Manchester City's Monkeys - some might want to call them gorillas - have been doing an impeccable job, for and against the club, for a number of years. The mind drifts back to the last title winning season's blur of tear-stained action. Last gasp winners v Chelsea and Spurs as Samir Nasri skipped home and Balotelli banged in yet another ice cool penalty; at Arsenal in the League Cup with that sumptuous counter by Dzeko, Johnson and Aguero; the delicious late flurry of activity at Old Trafford; then there was that strange old day in May to cap it all off.

By that tumultuous denouement, City had hoisted themselves not only into first place, but also to the top of the rankings for late match winners. More goals, in fact, scored after the 90th minute than any other side in the division. Who would have thought we would be saying that about City ten years ago?

Long-term masochists will well remember two games versus Birmingham City in the late nineties, where the club had managed to cultivate the exact opposite of what we see today: a deadly ability to concede when it was least needed. Dele Adebola. A name never to be forgotten. The mists of time clear to show us the unlikely bulk of Murtaz Shelia giving us the lead at St Andrews in some God-forsaken, mud-splattered second division game. It was the 88th minute when the lolloping Georgian netted. We went on to lose that game, rather predictably, two-one. Birmingham's goals came in the 94th and 97th minutes. The rot set in so deep that the club's decline to the third tier of English football felt in many ways absolutely inevitable. Unstoppable until it rolled to its own halt. There were monkeys, albatrosses and vampire bats everywhere you looked. This is why the resurrection since then has been nothing short of breathtaking.

Liverpool – fresh from their very own Dele Adebola moment - now face a trip to Selhurst Park, seemingly a daunting task, but one which City sailed through at the weekend like a flotilla of white-slacked students larking about on the river. If a tray of Pimms had been served to celebrate Yaya Touré´s majestic second goal, nobody would have batted an eyelid. Palace, on a run of 5 consecutive wins, looked like little boys who had lost the front door key. Shut out for ninety minutes, whilst City went about their business with a quiet efficiency, which will have been noted amongst the frothing denizons of the Annie Road. City have done this before, of course. Two years ago, a succession of unlikely victories (six consecutive wins, to remind you) brought a momentum that carried them to the title, but even then a twist in the storyline of the very last game ended up ageing every City supporter by half a lifetime in the space of ninety minutes. It is this mental strength in adversity that now kicks in for the team that believes it can be done.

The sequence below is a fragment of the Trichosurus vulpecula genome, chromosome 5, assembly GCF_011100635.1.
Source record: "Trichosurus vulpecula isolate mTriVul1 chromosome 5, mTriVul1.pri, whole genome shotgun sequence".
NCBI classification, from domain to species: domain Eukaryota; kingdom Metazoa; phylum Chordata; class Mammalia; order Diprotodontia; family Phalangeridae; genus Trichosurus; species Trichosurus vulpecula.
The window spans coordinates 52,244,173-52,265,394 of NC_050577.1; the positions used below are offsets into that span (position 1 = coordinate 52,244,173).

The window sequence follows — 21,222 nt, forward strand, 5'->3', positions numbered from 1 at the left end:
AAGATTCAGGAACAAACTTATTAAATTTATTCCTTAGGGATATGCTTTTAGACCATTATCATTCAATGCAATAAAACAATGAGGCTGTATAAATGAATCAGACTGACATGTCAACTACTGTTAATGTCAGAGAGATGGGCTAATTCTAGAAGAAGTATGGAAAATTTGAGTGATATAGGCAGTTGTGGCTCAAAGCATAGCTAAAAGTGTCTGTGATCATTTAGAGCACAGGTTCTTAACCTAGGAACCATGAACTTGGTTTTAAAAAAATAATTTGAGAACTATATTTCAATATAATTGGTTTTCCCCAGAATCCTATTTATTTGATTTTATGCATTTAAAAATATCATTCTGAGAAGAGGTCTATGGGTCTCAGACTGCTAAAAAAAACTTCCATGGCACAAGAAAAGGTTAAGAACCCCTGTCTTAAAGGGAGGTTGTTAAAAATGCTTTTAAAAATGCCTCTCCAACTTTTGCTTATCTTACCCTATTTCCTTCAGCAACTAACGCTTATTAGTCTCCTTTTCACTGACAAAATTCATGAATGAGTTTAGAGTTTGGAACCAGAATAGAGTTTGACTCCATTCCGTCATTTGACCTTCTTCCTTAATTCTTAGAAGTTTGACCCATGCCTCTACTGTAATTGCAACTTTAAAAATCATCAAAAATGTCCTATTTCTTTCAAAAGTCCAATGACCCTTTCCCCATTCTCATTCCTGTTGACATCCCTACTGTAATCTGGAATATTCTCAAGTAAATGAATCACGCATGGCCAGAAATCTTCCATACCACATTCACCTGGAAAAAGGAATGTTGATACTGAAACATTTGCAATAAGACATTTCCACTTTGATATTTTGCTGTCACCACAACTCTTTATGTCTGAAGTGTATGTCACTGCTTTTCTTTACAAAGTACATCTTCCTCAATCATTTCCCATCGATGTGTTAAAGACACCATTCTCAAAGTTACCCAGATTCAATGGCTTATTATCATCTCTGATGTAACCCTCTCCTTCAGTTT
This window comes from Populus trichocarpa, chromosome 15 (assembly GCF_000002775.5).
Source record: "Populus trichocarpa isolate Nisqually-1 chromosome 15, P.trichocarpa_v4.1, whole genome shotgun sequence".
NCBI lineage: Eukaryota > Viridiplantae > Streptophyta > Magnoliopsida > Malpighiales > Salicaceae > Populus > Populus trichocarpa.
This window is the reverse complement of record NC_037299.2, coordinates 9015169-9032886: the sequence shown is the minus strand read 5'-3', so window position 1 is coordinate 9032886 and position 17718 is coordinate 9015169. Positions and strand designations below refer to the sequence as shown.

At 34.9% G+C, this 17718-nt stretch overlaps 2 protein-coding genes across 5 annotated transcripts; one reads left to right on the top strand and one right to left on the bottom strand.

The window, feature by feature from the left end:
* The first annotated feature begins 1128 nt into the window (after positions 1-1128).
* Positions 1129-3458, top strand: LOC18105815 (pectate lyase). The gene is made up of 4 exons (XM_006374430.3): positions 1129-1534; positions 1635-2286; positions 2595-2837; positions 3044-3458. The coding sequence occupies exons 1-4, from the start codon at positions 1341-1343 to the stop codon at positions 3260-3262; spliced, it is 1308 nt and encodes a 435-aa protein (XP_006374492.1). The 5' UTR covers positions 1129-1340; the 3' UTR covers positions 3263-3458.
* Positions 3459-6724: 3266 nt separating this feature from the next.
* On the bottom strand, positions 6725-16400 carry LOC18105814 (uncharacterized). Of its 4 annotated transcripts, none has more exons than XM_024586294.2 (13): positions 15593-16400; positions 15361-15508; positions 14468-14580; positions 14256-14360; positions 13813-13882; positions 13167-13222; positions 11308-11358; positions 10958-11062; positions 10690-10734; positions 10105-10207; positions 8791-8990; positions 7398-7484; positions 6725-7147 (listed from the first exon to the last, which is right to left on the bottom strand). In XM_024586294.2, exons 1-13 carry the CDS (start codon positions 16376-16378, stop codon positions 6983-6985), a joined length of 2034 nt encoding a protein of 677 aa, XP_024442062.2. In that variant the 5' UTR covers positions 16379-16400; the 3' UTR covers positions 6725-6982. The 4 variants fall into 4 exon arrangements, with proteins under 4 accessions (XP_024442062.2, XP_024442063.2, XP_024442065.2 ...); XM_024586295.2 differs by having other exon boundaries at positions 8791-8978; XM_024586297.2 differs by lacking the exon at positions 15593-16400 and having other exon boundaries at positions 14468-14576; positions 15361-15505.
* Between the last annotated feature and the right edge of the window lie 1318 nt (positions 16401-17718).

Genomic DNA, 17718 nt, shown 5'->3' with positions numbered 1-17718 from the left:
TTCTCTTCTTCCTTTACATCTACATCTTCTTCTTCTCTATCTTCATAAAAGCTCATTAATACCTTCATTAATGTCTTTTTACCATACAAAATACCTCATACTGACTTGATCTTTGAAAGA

Liverpool, flowing freely for half a season, have suddenly had the carpet removed from under their feet  How does one react to that with two games to go? Do you fold or do you come out at Palace with all guns blazing? Or do you start taking corners a little bit like Iago Aspas did v. Chelsea? Will the fans stop singing about winning the league and will this add to or deflate the pressure? Will Chelsea, having dented Liverpool’s title hopes, now go back to coveting that Champions League trophy? Or will last weekend’s win fire them for two more league successes to keep the pressure on, despite Mourinho’s insistence that they can only finish 3rd? Can City overcome one of their bogey sides on one of the club's least successful grounds to set up a two-home-game run-in towards an unlikely but successful finish? Will the City fans' innate sense of foreboding have a detrimental affect on their side or can the likes of Sergio Aguero manage quite nicely whilst the rest of us are all gnawing feverishly on the corner flag?

With two, and in City’s case, three games to go, having the initiative at this stage is worth its weight in gold. City’s players, who have admitted to watching bits of the Chelsea victory on the big screen at Selhurst Park as they were warming up, will have been given a colossal boost for that game and, with its smooth onclusion, for the three that follow it.

Everton away, Villa at home, West Ham at home.

That is all that now separates City from their second league title in three seasons. Negotiate those three games and the pot will once again be paraded around the Etihad. In Manuel Pellegrini, City have the ideal man to keep players focussed and with feet firmly on the ground. Whilst Mourinho creates his wars and Rodgers scatters clichés far and wide, the Chilean grunts his sweet nothings and disappears. The weather-worn face and gravel voice lend themselves to the general air of rien ne va plus. It is to him and to the calm authority growing from the likes of Martin Demichelis and Javi Garcia, to the great swirling limbs of the Elephant of Bondoukou and to the unstoppable punch of City’s inimitable forward five that one must now invest trust. 

Strong minds alone will not be enough, but they will surely now play their part. 


  1. super as ever- I have an LFC supporting relative who although a decent bloke has begun spouting this "we have spent nowt compared to you " cobblers ..... funnily this has only happened this week ?

  2. Pressure does funny things to all of us.